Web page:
Child of the Jungle by Sabine Kuegler

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Child of the Jungle by Sabine Kuegler

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Category: Autobiography
Rating: 4/5
Reviewer: Jill Murphy
Reviewed by Jill Murphy
Summary: A simply-written and wide-eyed memoir that has been criticised for romanticisation and lack of criticial judgement. Bookbag doesn't see these as problems - Kuegler gives the reader an honest and personal perspective and the reader is free to make whatever judgements s/he chooses. This reader found it fascinating.
Buy? Maybe Borrow? Yes
Pages: 288 Date: December 2007
Publisher: Virago Press Ltd
ISBN: 978-1844082629

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Sabine Kuegler spent her childhood in Irian Jaya - the western half of Papua New Guinea. Born in Nepal, her father Klaus Peter was, is, a linguist and Christian missionary, employed by the Wycliffe Bible Translators, an organisation dedicated to making a translation of the Bible into every living language in the world. Sabine's father makes contact with the Stone Age Fayu tribe and they go to live with them, evangelise and study the language, together with mother Doris, sister Judith and brother Christian. Sabine plays with bows and arrows, eats white grubs, has narrow escapes from crocodiles, and swings through the trees on vines pretending to be Tarzan. She also witnesses clan wars, suffers frequent bouts of malaria, and watches her own Fayu foster brother die of TB, an imported disease.

I just found it fascinating. The book made the German best-seller list for months and months when it was first published in 2005, and it became quite controversial. Kuegler came in for a fair amount of criticism for presenting an idealised view of this self-sufficient, long-lost tribe. I didn't think it sounded idealised at all - due to an absolute lack of medical knowledge, the Fayu suffer distended bellies from malnutrition and dreadful fungal growths across their bodies. They fight viciously, reducing their population to such tiny levels, their society's future is at risk. They don't bury their dead; they keep them in their huts, making village atmosphere somewhat unpleasant. The Fayu aren't presented as romantic noble savages; they are presented as human beings with virtues and faults, personal and cultural, just like any other human society.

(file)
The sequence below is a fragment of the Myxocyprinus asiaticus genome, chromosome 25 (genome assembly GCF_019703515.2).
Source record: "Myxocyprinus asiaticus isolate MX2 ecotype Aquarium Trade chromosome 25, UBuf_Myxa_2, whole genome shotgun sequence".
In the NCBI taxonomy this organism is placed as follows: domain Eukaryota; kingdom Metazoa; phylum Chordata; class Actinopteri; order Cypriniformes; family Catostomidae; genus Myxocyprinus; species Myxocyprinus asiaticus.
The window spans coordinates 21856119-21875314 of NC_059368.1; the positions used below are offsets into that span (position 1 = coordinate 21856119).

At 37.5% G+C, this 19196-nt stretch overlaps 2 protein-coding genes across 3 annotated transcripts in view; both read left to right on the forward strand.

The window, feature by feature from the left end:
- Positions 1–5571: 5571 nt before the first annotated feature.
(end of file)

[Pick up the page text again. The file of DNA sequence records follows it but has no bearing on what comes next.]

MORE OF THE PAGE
Politically and ethically speaking, I have my doubts about Christian evangelism, about any evangelism. However, such doubts are easy to hold when you're not faced with a people whose culture of retribution has resulted in a decimated population. Would it be better to watch the Fayu revenge themselves upon one another until their tribe is extinct? Or is it better, as Kuegler's family did, to provide a living example of faith-based forgiveness, and watch the fatal conflicts diminish? I don't know. Read the book and see if you do.

Kuegler writes simply; it's a child's eye view that she presents. To the little girl growing up in the jungle everything was simple. It only became more complicated when, grieving over the death of her Fayu foster brother, Sabine leaves the jungle for a school in Switzerland. She's an uncivilised adolescent and the transition is difficult. Everything is terrifying. Life suddenly becomes busy, stressful and full of so many shades of grey, this black-and-white jungle child suffers terribly, and yet, she can't quite bring herself to return to her parents and the Fayu. The jungle is full of physical danger but the western world attacks the mind with equal vigour. And this dichotomy is as striking for the reader as it was for Kuegler when she experienced it.

This is more travel-memoir than it is anthropology. Don't read it expecting an intellectual discussion of the ethics. Read it for a simultaneously visceral and touching account of the effect that one woman's childhood has had upon the rest of her life - and what this has to say to you about the universal human condition.

My thanks to the nice people at Virago for sending the book.

Those interested in stories from people who spent their childhoods in other cultures might also be interested in Peter Godwin's Mukiwa, about growing up in Zimbabwe while it was still called Rhodesia, or This Is Paradise by Hyok Kang, which tells of a childhood in secretive North Korea.

Buy Child of the Jungle by Sabine Kuegler at Amazon You can read more book reviews or buy Child of the Jungle by Sabine Kuegler at

Buy Child of the Jungle by Sabine Kuegler at Amazon You can read more book reviews or buy Child of the Jungle by Sabine Kuegler at


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